Bulag adapted the morin huur and its repertoire to the concert stage in the 1970s and 1980s to widespread acclaim. An analysis of his well-known and frequently played composition Wan ma benteng (Ten thousand galloping horses) and his efforts to adapt the morin huur to the concert stage shows how he reworked stereotypes of Mongols as simplistic nomads to represent them as both powerful descendants of Genghis Khan and participants in the modern world.
While many Mongols appreciate Wan ma benteng for its evocation of a Mongol spirit, Bulag’s morin huur model has received harsh criticism from the musical community in independent Mongolia as being too Chinese.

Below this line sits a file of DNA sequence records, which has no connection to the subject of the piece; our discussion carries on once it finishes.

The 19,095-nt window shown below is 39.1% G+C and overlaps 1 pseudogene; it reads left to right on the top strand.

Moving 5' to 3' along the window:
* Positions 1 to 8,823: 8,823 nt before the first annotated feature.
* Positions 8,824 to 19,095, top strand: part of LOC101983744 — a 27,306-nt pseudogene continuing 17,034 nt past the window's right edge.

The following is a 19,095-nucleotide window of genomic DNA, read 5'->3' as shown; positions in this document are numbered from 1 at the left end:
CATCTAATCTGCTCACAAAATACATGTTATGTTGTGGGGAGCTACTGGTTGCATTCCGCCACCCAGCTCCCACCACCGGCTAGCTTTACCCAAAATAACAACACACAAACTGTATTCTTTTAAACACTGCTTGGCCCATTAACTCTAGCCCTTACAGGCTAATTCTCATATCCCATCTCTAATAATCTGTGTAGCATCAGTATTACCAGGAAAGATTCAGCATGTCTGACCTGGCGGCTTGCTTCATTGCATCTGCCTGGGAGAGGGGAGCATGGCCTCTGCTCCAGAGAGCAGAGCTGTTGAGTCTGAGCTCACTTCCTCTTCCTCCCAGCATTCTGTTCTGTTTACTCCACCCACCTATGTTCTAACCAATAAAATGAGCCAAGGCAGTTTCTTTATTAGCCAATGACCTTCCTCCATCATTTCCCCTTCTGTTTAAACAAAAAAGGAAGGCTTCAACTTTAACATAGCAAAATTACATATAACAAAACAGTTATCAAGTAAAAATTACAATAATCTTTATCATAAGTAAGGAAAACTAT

Mongol musicians in China have increasingly used the morin huur to balance their longing for a Western-style modernity, a project undertaken by Bulag, with recent desires to seek out a pan-Mongol (and non-Chinese) past through exchanges with the nation of Mongolia. Still, Mongol musicians continue to orient themselves around the work of Či Bulag as they debate the appropriate direction for the morin huur and Mongol music in the 21st century.
This according to “Driving change, sparking debate: Chi Bulag and the morin huur in Inner Mongolia, China” by Charlotte D’Evelyn (Yearbook for traditional music XLVI  pp. 89–113).
Below, Wan ma benteng in a performance by Bulag and ten thousand galloping students.